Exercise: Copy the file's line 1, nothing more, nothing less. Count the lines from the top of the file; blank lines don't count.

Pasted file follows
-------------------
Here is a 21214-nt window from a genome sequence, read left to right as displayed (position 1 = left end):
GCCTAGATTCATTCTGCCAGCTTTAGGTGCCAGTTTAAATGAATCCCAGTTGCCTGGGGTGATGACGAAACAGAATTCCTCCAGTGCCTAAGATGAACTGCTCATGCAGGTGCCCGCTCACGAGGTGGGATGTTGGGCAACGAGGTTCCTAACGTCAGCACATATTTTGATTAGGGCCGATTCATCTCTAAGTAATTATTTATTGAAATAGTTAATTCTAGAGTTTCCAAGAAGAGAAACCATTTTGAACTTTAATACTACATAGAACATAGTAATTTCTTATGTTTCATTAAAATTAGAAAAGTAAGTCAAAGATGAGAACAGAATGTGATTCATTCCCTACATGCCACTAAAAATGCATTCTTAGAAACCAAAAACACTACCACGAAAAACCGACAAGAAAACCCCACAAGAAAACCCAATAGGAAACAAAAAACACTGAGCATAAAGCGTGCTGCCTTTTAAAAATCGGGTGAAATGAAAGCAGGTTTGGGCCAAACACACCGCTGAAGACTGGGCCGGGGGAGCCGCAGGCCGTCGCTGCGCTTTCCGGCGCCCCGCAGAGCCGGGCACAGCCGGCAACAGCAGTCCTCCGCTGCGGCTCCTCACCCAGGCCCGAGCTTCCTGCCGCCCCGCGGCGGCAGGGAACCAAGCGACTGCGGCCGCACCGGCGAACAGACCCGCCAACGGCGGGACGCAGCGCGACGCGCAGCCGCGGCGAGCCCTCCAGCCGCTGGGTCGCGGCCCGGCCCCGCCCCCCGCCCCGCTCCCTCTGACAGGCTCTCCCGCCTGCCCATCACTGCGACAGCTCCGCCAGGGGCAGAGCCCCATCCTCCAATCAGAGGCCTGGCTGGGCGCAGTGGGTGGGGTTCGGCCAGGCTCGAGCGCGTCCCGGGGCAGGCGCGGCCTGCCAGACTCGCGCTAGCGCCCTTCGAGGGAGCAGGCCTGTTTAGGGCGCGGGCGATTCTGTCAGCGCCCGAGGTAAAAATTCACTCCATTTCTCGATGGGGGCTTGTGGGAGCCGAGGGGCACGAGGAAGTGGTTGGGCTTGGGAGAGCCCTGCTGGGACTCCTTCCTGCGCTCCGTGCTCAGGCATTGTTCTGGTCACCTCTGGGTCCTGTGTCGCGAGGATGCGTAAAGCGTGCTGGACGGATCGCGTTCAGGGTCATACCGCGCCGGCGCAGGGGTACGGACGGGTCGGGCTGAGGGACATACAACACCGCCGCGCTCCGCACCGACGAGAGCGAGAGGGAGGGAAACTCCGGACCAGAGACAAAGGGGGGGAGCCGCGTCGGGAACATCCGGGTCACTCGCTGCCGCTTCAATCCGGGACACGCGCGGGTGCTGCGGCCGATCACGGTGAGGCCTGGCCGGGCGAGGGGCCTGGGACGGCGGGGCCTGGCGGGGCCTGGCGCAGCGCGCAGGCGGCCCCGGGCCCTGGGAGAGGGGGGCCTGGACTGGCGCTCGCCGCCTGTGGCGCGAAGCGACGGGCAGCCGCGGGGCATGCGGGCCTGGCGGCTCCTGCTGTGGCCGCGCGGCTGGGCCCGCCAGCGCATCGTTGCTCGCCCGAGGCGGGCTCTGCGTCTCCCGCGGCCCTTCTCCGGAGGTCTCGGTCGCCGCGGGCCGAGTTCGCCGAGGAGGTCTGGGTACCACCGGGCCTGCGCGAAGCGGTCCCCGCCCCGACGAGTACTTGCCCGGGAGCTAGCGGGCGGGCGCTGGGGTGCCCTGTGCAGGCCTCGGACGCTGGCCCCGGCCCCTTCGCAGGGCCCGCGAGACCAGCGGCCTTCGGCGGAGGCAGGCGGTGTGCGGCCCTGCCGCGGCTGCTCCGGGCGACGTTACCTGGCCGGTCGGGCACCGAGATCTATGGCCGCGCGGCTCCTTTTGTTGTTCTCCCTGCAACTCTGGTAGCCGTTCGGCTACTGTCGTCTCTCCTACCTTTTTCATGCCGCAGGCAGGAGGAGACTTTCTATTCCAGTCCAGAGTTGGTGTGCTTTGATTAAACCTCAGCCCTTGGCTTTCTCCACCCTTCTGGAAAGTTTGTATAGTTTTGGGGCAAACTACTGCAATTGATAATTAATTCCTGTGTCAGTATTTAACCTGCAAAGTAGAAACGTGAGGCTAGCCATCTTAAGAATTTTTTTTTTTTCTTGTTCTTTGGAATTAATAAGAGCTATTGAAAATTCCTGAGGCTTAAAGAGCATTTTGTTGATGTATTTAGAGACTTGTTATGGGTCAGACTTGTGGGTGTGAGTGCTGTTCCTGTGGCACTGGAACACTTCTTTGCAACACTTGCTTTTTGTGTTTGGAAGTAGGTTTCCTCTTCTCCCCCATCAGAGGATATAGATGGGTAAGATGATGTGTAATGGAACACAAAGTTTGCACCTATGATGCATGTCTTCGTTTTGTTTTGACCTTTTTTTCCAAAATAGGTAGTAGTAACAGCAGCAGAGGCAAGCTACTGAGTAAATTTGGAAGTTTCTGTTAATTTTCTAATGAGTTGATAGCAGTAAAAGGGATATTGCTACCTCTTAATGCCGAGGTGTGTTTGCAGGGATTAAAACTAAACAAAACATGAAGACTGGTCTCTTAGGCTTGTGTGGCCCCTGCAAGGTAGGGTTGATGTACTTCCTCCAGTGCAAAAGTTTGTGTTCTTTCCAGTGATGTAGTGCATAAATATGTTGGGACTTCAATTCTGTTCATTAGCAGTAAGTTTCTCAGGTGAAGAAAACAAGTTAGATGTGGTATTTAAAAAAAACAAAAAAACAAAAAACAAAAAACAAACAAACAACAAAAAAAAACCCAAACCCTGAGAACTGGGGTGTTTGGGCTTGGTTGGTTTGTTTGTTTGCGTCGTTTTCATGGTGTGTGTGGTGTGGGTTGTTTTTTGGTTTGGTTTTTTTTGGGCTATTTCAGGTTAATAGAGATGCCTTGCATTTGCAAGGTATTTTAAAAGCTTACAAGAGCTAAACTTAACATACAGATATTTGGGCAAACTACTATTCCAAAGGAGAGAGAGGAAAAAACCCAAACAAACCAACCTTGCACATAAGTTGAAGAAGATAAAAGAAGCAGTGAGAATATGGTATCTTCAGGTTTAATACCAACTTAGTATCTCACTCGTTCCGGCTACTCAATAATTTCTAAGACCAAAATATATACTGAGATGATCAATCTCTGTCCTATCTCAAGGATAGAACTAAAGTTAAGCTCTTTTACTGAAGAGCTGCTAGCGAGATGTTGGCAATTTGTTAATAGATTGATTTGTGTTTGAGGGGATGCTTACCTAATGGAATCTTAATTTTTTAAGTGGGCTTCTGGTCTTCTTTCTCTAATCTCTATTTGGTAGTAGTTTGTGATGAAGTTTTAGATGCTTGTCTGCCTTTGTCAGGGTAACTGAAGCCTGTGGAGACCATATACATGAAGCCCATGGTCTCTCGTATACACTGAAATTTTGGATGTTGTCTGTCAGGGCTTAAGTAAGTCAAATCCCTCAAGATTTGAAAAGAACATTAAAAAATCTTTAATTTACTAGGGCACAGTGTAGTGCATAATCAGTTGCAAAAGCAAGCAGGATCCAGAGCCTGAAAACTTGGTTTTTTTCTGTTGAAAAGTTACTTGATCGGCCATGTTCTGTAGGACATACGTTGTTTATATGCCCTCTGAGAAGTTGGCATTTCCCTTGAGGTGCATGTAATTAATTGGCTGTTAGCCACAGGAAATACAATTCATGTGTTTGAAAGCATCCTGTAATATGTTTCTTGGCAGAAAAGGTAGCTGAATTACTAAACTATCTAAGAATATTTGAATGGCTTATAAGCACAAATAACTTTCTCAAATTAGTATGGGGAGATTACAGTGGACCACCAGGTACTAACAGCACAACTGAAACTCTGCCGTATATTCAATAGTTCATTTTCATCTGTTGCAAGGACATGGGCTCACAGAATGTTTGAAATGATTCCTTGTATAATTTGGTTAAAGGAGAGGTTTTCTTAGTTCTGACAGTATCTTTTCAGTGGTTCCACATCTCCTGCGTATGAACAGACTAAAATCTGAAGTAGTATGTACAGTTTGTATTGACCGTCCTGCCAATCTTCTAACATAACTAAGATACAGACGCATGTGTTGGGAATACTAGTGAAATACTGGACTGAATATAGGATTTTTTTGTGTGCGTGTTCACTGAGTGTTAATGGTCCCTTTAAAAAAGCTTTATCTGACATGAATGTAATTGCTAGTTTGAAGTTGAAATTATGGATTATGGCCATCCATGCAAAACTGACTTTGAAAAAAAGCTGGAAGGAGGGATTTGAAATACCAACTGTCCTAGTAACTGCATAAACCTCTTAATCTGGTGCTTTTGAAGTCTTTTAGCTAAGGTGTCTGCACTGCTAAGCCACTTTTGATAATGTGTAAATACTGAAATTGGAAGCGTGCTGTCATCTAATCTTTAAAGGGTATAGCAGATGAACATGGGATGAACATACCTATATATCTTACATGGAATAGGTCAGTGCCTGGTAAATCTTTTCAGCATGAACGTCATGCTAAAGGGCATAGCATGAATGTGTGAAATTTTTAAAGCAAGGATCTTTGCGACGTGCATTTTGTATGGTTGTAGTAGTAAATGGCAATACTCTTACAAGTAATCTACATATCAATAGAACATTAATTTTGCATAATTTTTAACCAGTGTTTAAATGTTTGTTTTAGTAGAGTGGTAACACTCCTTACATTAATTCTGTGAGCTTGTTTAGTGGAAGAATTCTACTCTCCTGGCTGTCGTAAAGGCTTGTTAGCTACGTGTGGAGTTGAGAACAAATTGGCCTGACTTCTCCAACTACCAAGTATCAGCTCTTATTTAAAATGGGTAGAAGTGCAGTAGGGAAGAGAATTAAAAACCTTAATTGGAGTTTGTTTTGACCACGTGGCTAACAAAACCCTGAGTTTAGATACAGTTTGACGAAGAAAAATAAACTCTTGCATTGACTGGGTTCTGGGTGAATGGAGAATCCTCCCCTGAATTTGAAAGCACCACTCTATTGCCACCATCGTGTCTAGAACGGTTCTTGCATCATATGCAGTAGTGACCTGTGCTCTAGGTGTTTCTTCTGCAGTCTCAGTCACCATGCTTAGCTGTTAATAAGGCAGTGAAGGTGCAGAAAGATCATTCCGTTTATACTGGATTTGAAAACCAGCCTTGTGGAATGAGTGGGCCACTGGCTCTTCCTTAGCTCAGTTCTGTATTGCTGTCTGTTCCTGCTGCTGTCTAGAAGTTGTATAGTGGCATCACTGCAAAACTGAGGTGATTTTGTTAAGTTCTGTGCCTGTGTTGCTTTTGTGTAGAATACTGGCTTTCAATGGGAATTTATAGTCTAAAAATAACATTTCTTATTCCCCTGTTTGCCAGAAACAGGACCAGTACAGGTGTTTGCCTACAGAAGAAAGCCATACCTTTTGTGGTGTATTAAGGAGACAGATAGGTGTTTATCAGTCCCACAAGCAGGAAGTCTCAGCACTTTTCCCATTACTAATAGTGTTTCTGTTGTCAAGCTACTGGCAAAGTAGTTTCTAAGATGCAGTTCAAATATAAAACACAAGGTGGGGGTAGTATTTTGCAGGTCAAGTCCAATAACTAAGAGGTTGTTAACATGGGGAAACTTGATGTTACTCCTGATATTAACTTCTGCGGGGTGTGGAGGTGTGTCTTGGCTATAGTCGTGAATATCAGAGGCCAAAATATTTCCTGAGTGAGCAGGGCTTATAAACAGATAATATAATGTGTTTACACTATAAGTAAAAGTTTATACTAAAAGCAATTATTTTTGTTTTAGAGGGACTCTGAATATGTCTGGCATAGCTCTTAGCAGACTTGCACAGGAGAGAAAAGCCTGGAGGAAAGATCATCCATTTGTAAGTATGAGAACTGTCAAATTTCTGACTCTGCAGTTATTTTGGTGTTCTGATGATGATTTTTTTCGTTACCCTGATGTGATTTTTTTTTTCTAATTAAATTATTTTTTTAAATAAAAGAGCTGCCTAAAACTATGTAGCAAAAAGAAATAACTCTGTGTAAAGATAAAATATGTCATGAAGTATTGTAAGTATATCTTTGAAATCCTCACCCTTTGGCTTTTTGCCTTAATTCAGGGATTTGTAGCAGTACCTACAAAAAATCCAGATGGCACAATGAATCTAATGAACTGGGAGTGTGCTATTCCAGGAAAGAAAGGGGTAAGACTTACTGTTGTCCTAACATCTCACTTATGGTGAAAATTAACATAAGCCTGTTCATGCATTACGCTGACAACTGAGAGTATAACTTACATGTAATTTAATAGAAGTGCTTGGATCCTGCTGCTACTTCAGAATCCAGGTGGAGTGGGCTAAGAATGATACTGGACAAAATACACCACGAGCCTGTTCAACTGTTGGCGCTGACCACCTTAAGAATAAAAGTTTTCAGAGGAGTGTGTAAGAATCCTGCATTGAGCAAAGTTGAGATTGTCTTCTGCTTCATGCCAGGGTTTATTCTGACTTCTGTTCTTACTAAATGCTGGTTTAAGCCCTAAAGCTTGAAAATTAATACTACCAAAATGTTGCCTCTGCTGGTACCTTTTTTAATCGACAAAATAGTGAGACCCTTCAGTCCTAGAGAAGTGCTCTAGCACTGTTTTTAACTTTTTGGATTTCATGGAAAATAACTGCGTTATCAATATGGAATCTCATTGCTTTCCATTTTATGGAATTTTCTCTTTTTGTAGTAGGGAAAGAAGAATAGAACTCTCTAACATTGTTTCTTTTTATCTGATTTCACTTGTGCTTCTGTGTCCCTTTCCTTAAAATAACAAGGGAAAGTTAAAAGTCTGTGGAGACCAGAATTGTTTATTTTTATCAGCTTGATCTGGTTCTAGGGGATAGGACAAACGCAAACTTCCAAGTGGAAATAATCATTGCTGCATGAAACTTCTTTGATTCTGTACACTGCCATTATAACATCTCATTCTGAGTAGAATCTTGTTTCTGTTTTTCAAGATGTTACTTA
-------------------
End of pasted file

Here is a 21214-nt window from a genome sequence, read left to right as displayed (position 1 = left end):